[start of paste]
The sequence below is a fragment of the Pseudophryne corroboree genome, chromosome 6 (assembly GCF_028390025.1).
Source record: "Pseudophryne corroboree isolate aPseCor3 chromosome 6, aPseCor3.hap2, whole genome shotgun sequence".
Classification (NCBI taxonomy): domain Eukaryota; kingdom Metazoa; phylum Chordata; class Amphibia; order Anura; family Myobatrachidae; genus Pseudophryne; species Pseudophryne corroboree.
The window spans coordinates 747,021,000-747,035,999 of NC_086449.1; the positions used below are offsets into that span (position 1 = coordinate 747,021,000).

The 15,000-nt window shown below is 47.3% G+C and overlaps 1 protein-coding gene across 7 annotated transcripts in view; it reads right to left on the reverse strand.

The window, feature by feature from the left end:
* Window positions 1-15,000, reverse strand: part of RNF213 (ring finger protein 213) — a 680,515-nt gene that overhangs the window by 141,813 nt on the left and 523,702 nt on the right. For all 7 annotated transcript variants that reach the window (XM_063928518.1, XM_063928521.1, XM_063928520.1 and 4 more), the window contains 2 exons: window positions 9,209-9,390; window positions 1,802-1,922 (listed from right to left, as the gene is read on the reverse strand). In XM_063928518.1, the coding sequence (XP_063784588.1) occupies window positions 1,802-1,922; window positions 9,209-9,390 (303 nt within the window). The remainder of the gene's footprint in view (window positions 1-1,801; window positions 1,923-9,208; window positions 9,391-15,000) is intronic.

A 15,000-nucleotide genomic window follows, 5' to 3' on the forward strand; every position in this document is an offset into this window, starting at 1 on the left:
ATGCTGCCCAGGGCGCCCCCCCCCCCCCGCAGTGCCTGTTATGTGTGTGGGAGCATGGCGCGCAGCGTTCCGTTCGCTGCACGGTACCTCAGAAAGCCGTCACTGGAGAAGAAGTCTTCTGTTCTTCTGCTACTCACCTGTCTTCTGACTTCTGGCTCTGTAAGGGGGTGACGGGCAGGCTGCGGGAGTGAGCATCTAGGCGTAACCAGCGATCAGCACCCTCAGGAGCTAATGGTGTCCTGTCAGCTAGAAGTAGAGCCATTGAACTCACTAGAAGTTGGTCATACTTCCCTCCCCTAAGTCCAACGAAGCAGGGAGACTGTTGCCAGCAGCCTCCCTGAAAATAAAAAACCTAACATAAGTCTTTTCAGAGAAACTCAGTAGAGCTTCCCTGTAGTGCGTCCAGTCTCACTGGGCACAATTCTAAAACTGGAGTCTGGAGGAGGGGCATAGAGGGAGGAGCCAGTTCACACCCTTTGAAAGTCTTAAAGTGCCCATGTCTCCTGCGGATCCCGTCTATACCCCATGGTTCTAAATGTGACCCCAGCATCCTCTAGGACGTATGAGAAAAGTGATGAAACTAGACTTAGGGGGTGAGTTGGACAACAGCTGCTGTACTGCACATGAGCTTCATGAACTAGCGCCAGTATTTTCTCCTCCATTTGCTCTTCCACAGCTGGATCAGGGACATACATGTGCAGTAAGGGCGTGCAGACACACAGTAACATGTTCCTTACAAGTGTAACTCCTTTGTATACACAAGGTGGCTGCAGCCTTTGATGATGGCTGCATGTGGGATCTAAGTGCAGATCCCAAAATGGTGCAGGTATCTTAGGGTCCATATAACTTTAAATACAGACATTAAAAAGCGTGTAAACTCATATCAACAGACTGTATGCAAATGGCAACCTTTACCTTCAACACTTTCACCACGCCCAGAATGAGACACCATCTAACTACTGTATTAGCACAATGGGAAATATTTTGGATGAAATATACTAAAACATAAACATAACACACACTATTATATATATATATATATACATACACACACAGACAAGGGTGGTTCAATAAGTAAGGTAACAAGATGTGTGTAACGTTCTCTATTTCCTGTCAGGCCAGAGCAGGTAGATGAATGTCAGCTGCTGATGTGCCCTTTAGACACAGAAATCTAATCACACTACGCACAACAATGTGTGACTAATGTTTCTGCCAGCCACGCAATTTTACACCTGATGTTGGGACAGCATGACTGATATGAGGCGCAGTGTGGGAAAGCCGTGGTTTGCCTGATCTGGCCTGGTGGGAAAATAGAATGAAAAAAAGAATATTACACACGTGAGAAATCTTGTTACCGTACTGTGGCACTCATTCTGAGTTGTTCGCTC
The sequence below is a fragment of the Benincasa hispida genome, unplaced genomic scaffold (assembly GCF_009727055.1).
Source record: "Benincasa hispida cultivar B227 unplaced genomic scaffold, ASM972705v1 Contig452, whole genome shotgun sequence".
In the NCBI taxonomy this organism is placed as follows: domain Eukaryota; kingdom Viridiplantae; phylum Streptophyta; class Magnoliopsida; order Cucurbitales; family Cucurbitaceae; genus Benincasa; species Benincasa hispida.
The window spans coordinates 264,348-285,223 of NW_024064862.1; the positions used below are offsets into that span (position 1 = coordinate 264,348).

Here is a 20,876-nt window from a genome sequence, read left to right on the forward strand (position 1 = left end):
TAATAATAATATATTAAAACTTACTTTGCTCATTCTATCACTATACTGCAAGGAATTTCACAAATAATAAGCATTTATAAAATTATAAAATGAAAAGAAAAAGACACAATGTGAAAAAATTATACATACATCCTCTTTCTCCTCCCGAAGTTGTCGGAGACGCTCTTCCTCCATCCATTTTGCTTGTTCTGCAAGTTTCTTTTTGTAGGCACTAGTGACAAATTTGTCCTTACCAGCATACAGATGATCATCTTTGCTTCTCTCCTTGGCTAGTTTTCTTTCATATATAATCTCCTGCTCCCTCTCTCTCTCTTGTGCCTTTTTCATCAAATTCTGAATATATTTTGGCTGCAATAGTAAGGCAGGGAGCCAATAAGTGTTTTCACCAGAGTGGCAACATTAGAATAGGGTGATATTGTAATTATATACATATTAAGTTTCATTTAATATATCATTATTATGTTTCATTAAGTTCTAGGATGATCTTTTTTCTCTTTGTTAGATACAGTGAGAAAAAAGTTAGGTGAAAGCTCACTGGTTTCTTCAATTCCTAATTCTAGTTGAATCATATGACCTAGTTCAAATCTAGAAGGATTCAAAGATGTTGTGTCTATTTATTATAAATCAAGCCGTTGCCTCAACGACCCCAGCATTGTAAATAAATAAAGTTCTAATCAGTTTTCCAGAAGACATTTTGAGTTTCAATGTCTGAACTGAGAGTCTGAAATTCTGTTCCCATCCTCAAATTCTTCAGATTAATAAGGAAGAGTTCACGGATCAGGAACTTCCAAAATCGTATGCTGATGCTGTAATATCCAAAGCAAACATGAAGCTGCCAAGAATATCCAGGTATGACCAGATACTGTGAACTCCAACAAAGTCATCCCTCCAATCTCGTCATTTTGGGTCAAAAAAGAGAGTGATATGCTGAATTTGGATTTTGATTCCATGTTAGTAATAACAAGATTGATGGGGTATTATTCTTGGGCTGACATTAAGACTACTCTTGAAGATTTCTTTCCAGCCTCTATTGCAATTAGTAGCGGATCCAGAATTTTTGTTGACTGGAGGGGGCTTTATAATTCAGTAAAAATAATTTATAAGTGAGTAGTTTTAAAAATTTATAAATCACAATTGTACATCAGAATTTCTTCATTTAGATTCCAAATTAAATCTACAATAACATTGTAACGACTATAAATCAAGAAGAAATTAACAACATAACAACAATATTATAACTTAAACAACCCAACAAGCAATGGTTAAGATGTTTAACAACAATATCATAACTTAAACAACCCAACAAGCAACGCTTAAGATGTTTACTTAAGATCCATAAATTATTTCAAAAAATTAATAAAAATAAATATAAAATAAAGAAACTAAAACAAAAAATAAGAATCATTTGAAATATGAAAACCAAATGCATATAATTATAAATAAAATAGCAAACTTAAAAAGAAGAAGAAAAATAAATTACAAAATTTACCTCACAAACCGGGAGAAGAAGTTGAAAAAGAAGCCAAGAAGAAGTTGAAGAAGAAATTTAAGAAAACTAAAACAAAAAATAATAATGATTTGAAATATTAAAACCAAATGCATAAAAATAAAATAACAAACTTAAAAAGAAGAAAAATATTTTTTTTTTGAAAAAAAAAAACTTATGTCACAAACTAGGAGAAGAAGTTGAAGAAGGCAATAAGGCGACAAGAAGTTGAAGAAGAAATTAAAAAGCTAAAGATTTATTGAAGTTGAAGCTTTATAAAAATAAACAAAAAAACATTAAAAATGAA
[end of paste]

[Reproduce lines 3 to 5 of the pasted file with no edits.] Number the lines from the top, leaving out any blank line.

Classification (NCBI taxonomy): domain Eukaryota; kingdom Metazoa; phylum Chordata; class Amphibia; order Anura; family Myobatrachidae; genus Pseudophryne; species Pseudophryne corroboree.
The window spans coordinates 747,021,000-747,035,999 of NC_086449.1; the positions used below are offsets into that span (position 1 = coordinate 747,021,000).

The 15,000-nt window shown below is 47.3% G+C and overlaps 1 protein-coding gene across 7 annotated transcripts in view; it reads right to left on the reverse strand.